Closure is a puzzle game that I have found myself playing far too much during the last week or so.
The main idea of the game is that illumination is everything. Anything that is not illuminated you cannot see and thus it does not exist. This means that in order to walk around you need to make sure that there is a light source anywhere enabling you to see the floor. This also means that you can pass through walls and other obstacles by making sure that they are kept in the dark. Thus, in order to progress in the game, the player has to think a lot about how to place the light-bulbs and where to direct the lamps, so that the next door can be reached.
The importance of illumination is also reflected in the beutifully aesthetic artwork in the game. It is refreshing to play a game with such large amounts of darkness, making the rooms in the game feel both infinite in extent and cramped at the same time. In combination with the fittingly moodful music, it creates an eerie atmosphere throughout the game making the impression that there is an important story being told in the game. The problem is that I cannot in any way understand the meaning of it, but I still need to solve the next puzzle (and the next) in order to find closure in the end.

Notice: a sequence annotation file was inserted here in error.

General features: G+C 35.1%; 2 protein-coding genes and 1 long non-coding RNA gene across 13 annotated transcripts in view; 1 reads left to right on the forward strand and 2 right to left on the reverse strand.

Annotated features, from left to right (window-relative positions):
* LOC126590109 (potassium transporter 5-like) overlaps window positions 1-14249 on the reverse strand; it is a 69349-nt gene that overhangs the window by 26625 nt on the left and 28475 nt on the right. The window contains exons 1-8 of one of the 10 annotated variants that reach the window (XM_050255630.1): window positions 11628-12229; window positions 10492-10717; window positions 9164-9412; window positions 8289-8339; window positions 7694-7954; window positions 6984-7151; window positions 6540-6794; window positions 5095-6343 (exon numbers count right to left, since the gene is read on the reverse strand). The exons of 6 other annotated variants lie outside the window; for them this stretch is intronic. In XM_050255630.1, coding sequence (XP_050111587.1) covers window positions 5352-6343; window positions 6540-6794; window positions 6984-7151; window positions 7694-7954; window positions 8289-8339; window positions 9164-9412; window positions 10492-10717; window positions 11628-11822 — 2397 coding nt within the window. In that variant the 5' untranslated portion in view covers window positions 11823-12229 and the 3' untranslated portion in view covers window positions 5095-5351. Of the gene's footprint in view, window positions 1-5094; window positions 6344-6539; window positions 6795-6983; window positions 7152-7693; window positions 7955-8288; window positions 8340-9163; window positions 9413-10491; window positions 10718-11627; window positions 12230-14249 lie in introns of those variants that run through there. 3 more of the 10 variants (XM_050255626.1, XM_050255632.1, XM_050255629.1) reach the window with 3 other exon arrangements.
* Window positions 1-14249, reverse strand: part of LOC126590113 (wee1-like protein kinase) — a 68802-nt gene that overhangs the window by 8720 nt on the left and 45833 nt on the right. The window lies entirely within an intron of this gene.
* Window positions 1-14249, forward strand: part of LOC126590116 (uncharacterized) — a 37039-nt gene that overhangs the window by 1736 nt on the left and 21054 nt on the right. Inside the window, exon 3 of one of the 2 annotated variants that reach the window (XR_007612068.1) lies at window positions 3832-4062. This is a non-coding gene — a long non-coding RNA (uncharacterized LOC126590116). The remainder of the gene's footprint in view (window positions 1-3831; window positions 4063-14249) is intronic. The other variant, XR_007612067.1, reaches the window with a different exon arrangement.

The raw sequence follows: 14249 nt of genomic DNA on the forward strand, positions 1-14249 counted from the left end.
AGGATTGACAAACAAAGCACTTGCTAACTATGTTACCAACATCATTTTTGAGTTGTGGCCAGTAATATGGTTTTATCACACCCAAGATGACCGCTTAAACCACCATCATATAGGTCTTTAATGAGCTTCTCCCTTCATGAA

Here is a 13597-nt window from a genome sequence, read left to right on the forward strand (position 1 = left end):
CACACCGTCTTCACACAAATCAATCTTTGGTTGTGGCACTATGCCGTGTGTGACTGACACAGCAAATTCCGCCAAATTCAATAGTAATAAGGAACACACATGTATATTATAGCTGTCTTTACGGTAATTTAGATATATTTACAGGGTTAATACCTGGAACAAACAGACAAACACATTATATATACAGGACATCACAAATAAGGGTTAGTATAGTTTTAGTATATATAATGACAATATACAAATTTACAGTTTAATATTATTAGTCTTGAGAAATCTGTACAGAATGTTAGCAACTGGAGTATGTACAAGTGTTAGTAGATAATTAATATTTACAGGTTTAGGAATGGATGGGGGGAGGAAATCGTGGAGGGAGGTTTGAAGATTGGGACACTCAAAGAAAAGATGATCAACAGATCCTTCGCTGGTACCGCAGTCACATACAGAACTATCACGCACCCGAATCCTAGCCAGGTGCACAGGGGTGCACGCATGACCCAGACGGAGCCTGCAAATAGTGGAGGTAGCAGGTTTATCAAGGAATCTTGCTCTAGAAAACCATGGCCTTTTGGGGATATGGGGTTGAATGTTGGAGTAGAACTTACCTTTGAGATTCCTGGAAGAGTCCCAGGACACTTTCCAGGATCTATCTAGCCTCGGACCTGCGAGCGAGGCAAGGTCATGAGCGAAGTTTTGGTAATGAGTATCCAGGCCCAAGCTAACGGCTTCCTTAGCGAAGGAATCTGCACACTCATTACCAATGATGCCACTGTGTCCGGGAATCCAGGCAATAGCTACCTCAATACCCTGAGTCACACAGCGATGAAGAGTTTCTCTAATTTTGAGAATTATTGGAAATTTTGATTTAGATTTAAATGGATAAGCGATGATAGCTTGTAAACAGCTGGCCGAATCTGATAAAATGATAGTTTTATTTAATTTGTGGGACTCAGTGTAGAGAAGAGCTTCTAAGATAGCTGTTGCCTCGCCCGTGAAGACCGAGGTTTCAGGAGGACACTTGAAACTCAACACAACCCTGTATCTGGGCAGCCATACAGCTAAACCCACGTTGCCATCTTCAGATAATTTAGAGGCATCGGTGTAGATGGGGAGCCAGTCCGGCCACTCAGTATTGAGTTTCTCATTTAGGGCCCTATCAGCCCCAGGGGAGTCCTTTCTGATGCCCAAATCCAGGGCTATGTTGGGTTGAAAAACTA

After the unusually well-made tutorial, three doors are presented. Behind each door lies a different world (factory, hospital, carnival), each containing 24 levels with, in general, progressively more advanced puzzles. There are, however, some puzzles that are really difficult to solve lying out of order of the general progression, but none of them were impossible to solve, even for a novice puzzle gamer like I am.
I really enjoyed playing Closure, and I recommend it to anyone who likes atmospheric games with puzzles requiring some serious thinking, and who can put up with, at times, somewhat over-arty game design choices.